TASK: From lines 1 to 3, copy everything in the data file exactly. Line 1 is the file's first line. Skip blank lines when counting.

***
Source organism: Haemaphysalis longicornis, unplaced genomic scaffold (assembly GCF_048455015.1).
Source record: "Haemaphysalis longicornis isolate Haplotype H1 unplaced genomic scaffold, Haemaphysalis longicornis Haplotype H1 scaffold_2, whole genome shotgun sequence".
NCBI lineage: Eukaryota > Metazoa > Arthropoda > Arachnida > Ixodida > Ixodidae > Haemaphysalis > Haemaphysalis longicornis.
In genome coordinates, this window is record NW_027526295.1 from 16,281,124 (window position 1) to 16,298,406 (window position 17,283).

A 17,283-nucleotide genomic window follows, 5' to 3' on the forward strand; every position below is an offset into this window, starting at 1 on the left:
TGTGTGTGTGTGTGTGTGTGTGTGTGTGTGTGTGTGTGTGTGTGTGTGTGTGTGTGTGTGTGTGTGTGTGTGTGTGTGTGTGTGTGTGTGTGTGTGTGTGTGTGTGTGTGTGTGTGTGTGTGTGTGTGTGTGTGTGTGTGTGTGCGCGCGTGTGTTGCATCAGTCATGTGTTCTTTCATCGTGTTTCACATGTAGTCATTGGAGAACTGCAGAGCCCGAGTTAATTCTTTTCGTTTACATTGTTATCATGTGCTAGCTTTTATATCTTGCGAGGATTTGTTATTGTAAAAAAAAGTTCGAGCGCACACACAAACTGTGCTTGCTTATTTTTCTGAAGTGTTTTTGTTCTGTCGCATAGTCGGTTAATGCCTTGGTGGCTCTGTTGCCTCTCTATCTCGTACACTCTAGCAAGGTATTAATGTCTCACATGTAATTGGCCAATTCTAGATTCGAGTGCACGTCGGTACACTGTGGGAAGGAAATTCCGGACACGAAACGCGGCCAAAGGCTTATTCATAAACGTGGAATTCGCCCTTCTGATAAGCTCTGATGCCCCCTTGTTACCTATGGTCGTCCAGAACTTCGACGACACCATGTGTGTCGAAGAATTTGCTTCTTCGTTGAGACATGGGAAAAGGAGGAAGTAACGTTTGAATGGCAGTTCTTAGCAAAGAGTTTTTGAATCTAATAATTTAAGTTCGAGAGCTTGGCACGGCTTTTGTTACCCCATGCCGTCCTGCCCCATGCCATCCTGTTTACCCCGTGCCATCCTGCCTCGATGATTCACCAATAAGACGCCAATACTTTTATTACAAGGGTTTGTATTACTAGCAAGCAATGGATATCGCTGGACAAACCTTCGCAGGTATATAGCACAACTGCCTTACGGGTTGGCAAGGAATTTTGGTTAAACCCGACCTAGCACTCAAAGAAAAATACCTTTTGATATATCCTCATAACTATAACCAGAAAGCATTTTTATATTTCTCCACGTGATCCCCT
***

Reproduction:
Source organism: Haemaphysalis longicornis, unplaced genomic scaffold (assembly GCF_048455015.1).
Source record: "Haemaphysalis longicornis isolate Haplotype H1 unplaced genomic scaffold, Haemaphysalis longicornis Haplotype H1 scaffold_2, whole genome shotgun sequence".
NCBI lineage: Eukaryota > Metazoa > Arthropoda > Arachnida > Ixodida > Ixodidae > Haemaphysalis > Haemaphysalis longicornis.